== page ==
Foucher, L., L'Art greco-bouddhique de Gandhara, Vol 1, fig 279 Grünwedel, Albert, Buddhist Art in India, revised by Burgess, J. traslated by Gibson, A.C., London, 1901, p120, fig.72 Zwalf, W., Buddhism : Art and Faith, British Museum 1985, no 26 Marshall, J., The Buddhist Art of Gandhara, Cambridge University Press,1960, p. 97, fig.127 Pal, P. et al, The Light of Asia, Los Angeles County Museum of Art, 1984, no. 63 (exhibition catalogue)
Bequeathed by George Nathaniel, Ist Marquess Curzon of Kedleston
2nd century-3rd century (made)
Relief depicting the death of the Buddha, schist, Swat, Pakistan, 2nd-3rd century
Weight: 38.5 kg, Height: 53 cm, Width: 48 cm
Part of the extensive Curzon bequest donated to the V&A in 1927 as a legacy from the estate of the Rt. Hon. George Nathaniel , Ist Marquess Curzon of Kedleston, in whose collection this piece had entered in Calcutta while he was Viceroy of India, 1898-1905. It had originally been excavated by A.E.Caddy in 1895 at Loriyan Tangai, Swat
A relief panel from a Buddhist monument, probably a stupa , depicting the Buddha's death (Mahaparinirvana) The reclining haloed figure of the Buddha is surrounded by grieving mourners, including his disciples Subhadra in meditative pose at the bottom of the relief next to Vajrapani who sprawls beneath the bier striking his head in despair. Between the two followers is a water cooler suspended from a tripod. At the foot of the couch the figure of Mahakasyapa in monk's robes holding a staff bows his head in grief. On his right stands a naked ascetic ( whose face has been lost) with a further figure behind. A tree-spirit, seen in the foliage on the upper left, shares in the lamentation. The tree alludes to the grove of the Malla nobles at Kusinagara (near Gorakhpur), where this event occured, possibly in 477 B.C. Ranged behind the Buddha is the grief-stricken group of the five Malla princes who are all shown in varying expressive poses of passionate grief. The figure of the Buddha commands centre stage lying on his right side with his haloed head resting on two plumped up pillows on a mattress which is spread on a couch supported by legs carved with eagles' claw feet surmounted by elephants' heads and topped by the gaping jaws of two fierce lions. A drapery hangs between the legs. The relief has a plain plinth and has mortices in it at both sides and at the top right hand corner for fixings in its original architectural position.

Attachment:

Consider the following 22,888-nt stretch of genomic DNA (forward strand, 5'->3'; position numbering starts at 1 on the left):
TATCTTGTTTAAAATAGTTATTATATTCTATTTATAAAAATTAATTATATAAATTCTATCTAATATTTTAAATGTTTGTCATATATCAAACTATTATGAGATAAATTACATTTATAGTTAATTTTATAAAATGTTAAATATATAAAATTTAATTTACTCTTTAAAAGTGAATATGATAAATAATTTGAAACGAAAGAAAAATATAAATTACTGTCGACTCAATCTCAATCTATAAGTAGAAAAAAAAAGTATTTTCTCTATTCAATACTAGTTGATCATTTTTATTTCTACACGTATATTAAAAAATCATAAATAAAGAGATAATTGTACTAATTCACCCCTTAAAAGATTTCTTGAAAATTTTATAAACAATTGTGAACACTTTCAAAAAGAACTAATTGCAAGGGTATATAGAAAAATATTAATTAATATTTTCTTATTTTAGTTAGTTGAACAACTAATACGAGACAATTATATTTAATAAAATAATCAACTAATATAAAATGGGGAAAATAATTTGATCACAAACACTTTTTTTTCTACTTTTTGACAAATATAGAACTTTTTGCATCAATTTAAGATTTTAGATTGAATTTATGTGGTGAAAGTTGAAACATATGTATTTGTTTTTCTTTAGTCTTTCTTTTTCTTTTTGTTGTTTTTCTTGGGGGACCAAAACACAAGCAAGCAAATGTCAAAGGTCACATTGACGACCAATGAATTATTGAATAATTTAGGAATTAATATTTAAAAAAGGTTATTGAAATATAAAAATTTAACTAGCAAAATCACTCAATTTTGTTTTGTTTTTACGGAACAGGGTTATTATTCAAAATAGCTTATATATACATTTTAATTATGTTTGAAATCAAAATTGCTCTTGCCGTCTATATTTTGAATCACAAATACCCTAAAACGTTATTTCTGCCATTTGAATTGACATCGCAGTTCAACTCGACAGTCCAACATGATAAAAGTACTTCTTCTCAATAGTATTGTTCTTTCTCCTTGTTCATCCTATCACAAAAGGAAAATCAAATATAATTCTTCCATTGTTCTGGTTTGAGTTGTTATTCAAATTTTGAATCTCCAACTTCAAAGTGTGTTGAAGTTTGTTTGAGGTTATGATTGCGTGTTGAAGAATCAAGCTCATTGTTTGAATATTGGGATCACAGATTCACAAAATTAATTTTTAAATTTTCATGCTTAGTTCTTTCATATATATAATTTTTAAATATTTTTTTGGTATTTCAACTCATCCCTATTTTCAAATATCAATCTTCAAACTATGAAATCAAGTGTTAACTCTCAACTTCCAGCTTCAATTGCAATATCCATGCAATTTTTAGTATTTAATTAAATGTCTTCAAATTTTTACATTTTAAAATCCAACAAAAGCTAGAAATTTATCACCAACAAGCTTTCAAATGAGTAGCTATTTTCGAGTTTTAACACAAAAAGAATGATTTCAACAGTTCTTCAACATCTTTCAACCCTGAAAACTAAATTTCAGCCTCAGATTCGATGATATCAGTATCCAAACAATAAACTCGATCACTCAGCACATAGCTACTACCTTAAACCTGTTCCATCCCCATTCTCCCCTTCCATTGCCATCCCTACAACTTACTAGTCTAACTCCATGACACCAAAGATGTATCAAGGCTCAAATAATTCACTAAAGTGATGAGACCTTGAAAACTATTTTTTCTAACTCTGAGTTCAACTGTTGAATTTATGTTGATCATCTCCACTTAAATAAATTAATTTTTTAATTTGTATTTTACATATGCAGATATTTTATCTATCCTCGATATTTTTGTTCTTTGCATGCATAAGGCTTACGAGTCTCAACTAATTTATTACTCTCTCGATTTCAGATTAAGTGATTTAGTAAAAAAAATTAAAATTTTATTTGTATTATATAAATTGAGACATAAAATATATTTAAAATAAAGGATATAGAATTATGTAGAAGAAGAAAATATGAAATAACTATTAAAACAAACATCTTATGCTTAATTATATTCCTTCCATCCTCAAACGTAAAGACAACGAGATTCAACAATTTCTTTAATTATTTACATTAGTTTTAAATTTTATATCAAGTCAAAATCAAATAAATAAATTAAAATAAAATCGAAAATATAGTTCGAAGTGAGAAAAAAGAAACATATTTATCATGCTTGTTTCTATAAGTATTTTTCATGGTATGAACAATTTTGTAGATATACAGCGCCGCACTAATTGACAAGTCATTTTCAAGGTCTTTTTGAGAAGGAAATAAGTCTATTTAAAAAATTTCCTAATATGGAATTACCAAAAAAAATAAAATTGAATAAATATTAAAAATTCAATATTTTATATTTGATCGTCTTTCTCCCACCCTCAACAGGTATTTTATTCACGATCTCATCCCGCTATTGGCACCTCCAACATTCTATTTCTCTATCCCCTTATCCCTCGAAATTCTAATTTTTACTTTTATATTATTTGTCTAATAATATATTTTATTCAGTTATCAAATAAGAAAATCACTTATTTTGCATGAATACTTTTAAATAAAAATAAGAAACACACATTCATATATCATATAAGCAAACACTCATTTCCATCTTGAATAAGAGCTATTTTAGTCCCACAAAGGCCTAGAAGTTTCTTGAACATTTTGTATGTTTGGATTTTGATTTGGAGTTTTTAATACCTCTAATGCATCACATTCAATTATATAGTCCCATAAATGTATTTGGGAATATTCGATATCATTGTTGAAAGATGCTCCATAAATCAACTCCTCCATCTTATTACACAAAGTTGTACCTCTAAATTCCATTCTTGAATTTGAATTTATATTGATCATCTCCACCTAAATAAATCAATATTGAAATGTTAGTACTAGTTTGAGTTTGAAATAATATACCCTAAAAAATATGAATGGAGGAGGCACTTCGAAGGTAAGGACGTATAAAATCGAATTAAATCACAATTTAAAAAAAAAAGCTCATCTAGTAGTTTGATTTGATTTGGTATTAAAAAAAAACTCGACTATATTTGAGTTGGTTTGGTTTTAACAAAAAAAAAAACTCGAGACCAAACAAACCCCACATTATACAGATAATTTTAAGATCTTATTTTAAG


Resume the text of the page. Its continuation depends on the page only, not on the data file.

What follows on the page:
This relief panel depicts the Buddha's death (mahaparinirvana). It probably formed part of a series of narrative reliefs depicting scenes from the life of the Buddha. These would have decorated the basement platform of a structure within a monastic complex.
The Buddha is reclining on a bed with legs shaped like lion and elephants. The haloed figure is surrounded by grieving mourners. Vajrapani has collapsed in distress,while the senior disciple Mahakasyapa stands with a staff at the Buddha’s feet. The new disciple Subhadra sits serenely meditating with his robe drawn over his head.
Behind the death-bed are the five Malla princes expressing great emotion. A tree-spirit (‘yakshi'’), seen in the foliage of a sala tree, shares in the lamentation. The tree alludes to the Upavartana grove of the Malla nobles at Kusinagara (near Gorakhpur). This is where the Buddha died, possibly in 477 BCE.
This panel was excavated by A. E. Caddy in 1895 at Loriyan Tangai. This is an important Gandharan monastic site in the Shakot Pass region of the lower Swat. It was despatched to Calcutta, where it subsequently entered the collection of Lord Curzon, Viceroy of India between 1898 and 1905.